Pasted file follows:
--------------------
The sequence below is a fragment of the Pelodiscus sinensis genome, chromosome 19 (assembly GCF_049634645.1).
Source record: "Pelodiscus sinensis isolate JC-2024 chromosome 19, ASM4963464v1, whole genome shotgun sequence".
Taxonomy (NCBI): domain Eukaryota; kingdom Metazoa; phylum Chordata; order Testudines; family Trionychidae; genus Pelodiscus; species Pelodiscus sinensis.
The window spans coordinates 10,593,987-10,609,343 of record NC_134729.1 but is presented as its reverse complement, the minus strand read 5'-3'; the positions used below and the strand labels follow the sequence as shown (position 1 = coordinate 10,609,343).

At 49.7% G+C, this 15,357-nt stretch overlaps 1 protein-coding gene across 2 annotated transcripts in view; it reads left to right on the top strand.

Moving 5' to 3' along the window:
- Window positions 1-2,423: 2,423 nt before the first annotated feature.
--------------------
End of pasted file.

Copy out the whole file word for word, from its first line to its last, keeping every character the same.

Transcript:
The sequence below is a fragment of the Pelodiscus sinensis genome, chromosome 19 (assembly GCF_049634645.1).
Source record: "Pelodiscus sinensis isolate JC-2024 chromosome 19, ASM4963464v1, whole genome shotgun sequence".
Taxonomy (NCBI): domain Eukaryota; kingdom Metazoa; phylum Chordata; order Testudines; family Trionychidae; genus Pelodiscus; species Pelodiscus sinensis.
The window spans coordinates 10,593,987-10,609,343 of record NC_134729.1 but is presented as its reverse complement, the minus strand read 5'-3'; the positions used below and the strand labels follow the sequence as shown (position 1 = coordinate 10,609,343).

At 49.7% G+C, this 15,357-nt stretch overlaps 1 protein-coding gene across 2 annotated transcripts in view; it reads left to right on the top strand.

Moving 5' to 3' along the window:
- Window positions 1-2,423: 2,423 nt before the first annotated feature.